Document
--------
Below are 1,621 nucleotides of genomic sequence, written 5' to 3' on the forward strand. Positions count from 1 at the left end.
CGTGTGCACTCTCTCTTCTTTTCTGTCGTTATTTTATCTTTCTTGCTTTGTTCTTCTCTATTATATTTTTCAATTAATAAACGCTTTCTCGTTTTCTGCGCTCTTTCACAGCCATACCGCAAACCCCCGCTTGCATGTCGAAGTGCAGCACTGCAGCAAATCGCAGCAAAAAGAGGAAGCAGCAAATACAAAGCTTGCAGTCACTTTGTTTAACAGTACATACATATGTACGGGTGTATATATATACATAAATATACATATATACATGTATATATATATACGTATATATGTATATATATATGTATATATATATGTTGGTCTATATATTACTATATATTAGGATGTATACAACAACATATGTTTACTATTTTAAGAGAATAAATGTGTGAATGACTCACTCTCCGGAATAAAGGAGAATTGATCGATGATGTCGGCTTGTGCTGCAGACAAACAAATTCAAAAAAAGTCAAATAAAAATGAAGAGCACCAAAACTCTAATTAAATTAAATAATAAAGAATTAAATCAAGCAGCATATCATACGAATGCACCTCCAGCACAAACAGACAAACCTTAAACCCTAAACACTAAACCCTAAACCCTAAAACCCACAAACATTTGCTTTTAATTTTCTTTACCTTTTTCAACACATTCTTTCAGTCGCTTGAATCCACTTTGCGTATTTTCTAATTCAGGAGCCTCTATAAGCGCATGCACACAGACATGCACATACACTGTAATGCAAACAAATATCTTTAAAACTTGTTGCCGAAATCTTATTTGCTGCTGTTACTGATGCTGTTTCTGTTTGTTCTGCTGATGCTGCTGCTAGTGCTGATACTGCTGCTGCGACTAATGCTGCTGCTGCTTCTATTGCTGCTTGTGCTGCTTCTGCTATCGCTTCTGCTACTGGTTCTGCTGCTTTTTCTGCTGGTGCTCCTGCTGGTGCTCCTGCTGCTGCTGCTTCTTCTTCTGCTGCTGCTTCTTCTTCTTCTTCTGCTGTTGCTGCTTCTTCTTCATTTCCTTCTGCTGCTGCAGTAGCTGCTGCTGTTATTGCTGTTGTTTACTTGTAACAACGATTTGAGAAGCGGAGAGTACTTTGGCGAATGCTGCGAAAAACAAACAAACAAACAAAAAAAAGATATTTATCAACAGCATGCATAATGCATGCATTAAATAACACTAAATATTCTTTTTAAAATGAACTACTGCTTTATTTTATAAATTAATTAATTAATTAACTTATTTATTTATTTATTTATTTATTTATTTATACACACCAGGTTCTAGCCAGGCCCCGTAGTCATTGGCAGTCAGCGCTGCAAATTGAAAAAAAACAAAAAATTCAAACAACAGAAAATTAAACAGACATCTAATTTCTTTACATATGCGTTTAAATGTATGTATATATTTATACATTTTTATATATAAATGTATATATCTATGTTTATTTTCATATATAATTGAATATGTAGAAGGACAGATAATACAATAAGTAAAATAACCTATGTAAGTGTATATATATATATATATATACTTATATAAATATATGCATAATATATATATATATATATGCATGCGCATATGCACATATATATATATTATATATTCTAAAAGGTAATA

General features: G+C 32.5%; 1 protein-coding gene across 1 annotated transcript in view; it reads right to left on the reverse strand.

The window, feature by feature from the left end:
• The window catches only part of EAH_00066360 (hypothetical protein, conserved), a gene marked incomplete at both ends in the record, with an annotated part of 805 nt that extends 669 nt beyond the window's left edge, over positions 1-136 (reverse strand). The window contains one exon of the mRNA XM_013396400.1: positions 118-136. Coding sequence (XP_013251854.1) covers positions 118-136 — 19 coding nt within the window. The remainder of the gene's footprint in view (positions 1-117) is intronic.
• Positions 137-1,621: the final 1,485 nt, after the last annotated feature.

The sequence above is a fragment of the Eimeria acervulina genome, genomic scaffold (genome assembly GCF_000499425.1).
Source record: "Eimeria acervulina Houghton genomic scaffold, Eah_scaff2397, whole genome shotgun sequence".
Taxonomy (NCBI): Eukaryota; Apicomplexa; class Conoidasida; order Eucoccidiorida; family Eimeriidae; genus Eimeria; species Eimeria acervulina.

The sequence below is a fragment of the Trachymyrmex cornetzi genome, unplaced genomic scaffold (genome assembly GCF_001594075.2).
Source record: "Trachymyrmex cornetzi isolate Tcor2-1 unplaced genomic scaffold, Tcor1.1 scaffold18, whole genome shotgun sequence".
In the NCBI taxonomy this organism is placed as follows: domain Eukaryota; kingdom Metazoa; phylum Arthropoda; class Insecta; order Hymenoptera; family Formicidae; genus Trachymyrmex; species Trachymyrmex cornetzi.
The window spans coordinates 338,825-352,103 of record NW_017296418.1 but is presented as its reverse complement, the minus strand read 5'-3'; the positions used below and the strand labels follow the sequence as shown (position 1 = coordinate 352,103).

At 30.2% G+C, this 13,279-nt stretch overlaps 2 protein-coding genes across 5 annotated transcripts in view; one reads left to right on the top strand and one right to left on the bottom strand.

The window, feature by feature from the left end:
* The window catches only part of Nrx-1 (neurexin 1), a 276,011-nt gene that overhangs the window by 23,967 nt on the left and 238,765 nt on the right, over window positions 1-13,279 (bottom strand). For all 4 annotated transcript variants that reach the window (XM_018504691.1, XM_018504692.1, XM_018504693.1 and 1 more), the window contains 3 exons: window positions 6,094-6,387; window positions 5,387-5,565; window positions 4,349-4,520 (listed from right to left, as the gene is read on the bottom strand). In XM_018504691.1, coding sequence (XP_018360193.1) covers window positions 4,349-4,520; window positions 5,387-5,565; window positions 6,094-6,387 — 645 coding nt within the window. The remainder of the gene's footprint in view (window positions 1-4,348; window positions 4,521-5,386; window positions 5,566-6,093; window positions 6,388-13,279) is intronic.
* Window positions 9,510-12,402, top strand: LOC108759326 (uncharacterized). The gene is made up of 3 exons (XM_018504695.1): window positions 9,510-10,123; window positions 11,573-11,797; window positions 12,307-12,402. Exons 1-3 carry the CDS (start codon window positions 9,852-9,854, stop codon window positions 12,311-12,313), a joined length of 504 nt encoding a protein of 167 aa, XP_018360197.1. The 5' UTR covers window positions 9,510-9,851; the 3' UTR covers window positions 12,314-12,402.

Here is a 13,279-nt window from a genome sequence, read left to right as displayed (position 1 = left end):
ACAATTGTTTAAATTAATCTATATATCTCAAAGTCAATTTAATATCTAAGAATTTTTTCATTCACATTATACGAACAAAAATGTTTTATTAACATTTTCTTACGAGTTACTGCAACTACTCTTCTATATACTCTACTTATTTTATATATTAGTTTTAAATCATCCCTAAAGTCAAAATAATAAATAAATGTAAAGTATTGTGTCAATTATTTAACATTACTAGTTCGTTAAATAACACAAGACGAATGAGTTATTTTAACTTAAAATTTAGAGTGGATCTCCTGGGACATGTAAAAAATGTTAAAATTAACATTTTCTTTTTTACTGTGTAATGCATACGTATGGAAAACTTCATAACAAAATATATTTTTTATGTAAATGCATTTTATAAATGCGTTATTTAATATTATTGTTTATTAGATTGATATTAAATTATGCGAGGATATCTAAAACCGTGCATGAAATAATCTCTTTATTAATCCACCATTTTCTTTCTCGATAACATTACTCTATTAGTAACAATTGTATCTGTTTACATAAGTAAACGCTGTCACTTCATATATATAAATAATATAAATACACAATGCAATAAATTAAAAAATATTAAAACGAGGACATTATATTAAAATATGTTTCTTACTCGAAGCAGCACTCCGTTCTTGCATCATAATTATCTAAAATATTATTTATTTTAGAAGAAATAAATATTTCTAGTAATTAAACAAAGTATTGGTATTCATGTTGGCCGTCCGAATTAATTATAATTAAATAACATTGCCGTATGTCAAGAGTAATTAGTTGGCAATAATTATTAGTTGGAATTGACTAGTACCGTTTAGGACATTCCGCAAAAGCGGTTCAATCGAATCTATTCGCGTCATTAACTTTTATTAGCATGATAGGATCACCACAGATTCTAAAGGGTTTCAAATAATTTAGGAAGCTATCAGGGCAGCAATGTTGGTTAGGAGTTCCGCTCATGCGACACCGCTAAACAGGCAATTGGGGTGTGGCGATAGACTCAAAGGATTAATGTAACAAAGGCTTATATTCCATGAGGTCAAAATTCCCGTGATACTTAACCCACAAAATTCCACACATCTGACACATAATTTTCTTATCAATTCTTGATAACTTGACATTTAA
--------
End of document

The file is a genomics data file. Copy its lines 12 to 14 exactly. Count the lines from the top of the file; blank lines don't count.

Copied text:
In the NCBI taxonomy this organism is placed as follows: domain Eukaryota; kingdom Metazoa; phylum Arthropoda; class Insecta; order Hymenoptera; family Formicidae; genus Trachymyrmex; species Trachymyrmex cornetzi.
The window spans coordinates 338,825-352,103 of record NW_017296418.1 but is presented as its reverse complement, the minus strand read 5'-3'; the positions used below and the strand labels follow the sequence as shown (position 1 = coordinate 352,103).

At 30.2% G+C, this 13,279-nt stretch overlaps 2 protein-coding genes across 5 annotated transcripts in view; one reads left to right on the top strand and one right to left on the bottom strand.